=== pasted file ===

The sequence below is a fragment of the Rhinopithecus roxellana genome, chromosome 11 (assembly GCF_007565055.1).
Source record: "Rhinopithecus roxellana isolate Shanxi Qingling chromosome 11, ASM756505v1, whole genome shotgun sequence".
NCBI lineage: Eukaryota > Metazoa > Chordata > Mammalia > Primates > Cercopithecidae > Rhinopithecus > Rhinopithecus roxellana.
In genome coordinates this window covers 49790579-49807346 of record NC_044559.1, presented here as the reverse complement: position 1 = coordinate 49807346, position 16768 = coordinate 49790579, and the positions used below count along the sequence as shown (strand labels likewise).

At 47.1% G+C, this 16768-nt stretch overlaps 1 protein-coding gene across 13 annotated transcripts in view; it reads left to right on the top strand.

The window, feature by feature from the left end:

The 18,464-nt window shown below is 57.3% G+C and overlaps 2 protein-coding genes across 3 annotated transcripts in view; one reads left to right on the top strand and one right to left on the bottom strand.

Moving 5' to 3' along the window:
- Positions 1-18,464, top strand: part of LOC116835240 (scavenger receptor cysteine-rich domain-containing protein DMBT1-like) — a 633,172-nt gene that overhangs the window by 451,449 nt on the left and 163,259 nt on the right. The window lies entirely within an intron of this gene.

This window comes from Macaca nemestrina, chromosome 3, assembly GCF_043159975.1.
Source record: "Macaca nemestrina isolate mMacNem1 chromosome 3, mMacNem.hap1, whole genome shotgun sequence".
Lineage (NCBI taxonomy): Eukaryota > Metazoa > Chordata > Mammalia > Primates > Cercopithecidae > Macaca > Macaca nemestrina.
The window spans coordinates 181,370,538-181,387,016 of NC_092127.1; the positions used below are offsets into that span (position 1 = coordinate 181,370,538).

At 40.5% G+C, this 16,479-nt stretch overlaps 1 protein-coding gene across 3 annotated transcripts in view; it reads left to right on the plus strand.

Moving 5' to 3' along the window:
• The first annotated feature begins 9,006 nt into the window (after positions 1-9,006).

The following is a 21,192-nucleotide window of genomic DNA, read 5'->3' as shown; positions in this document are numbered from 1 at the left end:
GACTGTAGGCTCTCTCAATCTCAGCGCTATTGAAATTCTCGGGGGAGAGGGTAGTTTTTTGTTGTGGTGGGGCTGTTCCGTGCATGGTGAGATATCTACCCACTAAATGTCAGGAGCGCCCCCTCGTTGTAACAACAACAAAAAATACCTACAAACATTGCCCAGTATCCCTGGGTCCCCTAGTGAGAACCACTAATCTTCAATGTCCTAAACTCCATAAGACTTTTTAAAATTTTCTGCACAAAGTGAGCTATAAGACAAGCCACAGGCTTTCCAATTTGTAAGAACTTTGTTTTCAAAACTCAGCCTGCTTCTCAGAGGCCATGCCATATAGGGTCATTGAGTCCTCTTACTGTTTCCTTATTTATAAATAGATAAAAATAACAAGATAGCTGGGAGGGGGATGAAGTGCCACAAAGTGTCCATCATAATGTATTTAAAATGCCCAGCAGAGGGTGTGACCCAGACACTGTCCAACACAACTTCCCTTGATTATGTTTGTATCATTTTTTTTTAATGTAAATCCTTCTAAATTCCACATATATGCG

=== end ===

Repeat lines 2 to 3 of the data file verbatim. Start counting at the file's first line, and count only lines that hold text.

Source record: "Rhinopithecus roxellana isolate Shanxi Qingling chromosome 11, ASM756505v1, whole genome shotgun sequence".
NCBI lineage: Eukaryota > Metazoa > Chordata > Mammalia > Primates > Cercopithecidae > Rhinopithecus > Rhinopithecus roxellana.